Some trigonometric series intuition

It’s often nice to take a problem from several directions at once in order to strengthen the connections between ideas. What are the series representations of the \displaystyle \sin{x} and \displaystyle \cos{x} functions? Starting from an approximation of their values near zero and using their derivative values (or rather their anti-derivative rules), we’ll try to build up some series.

Near zero, by inspection we find that

\displaystyle \cos{x} \approx 1 \\ \sin{x} \approx x

which are also the usual small-angle approximation forms of the functions. Now, we also have

\displaystyle \frac{d}{dx} \sin{x} = \cos{x} \mbox{ and } \frac{d}{dx} \cos{x} = -\sin{x}

and we find that taking the derivative of our approximated \displaystyle \sin{x} for our approximated \displaystyle \cos{x}. Now, by taking the anti-derivative of our \displaystyle \sin{x} approximation we get

\displaystyle \int{ \sin{x} dx} \approx \int{ x dx} = \frac{1}{2}x^2 + C \approx -\cos{x}\mbox { hence } \\ \cos{x} \approx 1 - \frac{1}{2}x^2

This makes a kind of sense since looking at \displaystyle \cos{x} in the graph, near zero it’s flat but then turns down almost like a parabola with negative curvature. Similar, \displaystyle \sin{x} begins to deviate from it’s approximation by becoming lesser in the positive regime and greater in the negative regime, ie. like subtracting a cubic from it. We see that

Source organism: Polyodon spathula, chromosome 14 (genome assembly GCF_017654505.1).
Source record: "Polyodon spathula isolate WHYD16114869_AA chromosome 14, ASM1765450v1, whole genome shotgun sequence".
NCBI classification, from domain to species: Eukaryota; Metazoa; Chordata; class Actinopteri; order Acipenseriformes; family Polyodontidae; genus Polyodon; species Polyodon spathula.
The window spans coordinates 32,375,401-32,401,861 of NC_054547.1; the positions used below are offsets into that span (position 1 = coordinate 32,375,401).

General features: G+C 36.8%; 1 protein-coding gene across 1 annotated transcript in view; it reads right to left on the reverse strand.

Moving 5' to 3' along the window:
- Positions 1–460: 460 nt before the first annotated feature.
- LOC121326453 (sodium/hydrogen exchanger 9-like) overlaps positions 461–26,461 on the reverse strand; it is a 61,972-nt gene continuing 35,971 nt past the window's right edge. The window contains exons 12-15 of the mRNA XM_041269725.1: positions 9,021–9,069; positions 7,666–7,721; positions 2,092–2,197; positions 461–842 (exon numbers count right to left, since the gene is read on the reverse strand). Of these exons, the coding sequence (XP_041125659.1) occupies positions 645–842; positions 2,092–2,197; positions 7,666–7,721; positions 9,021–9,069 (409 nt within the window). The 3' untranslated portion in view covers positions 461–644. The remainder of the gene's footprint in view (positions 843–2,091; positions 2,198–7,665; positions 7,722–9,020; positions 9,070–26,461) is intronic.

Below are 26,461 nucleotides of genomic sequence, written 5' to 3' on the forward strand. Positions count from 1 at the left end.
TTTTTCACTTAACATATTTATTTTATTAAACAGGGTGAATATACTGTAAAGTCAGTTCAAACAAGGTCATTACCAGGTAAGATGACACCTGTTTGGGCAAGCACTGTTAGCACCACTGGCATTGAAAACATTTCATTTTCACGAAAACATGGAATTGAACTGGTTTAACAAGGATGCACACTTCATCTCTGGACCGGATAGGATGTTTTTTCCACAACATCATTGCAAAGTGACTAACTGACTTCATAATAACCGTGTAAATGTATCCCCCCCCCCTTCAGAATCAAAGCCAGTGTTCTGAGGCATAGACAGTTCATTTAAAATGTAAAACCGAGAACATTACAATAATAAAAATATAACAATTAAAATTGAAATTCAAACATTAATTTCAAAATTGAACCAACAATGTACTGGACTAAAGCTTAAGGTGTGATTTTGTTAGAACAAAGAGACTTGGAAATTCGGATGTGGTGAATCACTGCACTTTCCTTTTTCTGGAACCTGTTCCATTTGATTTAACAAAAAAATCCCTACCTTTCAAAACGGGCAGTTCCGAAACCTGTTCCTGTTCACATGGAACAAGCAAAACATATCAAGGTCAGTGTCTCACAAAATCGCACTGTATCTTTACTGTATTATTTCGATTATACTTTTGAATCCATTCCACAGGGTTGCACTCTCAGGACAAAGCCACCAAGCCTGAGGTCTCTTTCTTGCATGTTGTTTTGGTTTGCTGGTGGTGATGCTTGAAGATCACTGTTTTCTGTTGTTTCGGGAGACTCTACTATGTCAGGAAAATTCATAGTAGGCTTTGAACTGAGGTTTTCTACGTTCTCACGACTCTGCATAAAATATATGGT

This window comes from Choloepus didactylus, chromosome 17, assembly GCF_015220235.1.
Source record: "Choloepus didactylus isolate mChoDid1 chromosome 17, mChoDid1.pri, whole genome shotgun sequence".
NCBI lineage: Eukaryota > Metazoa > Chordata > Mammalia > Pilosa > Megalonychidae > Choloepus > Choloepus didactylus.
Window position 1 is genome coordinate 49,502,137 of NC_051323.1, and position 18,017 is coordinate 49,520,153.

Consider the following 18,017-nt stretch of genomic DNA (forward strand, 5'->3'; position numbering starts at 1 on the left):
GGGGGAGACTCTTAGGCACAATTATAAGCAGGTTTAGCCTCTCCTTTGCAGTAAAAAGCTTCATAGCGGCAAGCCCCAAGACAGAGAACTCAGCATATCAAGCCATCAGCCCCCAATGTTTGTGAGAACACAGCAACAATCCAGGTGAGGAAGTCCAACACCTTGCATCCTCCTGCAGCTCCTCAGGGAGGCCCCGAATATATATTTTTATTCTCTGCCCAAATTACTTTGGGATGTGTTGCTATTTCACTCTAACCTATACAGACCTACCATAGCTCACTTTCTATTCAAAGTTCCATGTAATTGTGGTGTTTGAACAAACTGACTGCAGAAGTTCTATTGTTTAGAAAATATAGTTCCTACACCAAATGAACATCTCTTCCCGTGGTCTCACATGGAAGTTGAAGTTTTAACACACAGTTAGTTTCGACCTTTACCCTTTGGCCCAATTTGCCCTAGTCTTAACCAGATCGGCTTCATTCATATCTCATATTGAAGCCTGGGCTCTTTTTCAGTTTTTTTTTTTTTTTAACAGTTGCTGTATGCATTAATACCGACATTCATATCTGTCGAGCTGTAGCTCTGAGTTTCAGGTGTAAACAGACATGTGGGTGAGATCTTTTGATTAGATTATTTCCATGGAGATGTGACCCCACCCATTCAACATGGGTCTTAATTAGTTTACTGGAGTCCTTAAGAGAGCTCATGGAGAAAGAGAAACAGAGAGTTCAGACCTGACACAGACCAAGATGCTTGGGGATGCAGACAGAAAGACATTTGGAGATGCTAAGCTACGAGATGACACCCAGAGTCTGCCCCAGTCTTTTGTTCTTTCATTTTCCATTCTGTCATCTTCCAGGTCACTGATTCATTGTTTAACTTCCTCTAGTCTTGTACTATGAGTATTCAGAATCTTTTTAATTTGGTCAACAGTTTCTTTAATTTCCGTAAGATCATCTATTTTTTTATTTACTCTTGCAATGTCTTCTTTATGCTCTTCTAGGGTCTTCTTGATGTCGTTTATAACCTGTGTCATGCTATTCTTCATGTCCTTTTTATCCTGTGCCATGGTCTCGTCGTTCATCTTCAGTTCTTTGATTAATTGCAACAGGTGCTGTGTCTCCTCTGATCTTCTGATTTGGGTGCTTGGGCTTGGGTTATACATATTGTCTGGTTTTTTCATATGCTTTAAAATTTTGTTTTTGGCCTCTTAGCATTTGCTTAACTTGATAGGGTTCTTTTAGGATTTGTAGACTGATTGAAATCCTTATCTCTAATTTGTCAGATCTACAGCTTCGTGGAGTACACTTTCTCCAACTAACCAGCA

\displaystyle \int{ \cos{x} dx} \approx \int{ 1 - \frac{1}{2}x^2 dx} = x - \frac{1}{6}x^3 + C \approx \sin{x}

With \displaystyle x = 0 \Rightarrow \sin{0} = 0 we have that \displaystyle C = 0 and the subtracted cubic emerges as expected. We continue to play this back-and-forth integration game, and we expect to alternatively be adding and subtracting even powers of \displaystyle x for \displaystyle \cos{x} to get the desired shape, and ditto with odd powers for \displaystyle \sin{x}. Thus

\displaystyle \sin{x} = x - \frac{1}{6}x^3 + \frac{1}{120}x^5 + ... \\ \cos{x} = 1 - \frac{1}{2}x^2 + \frac{1}{24}x^4 + ...

These are the usual series representations we learn about, and are often used as the baser definitions of the trigonometric functions.

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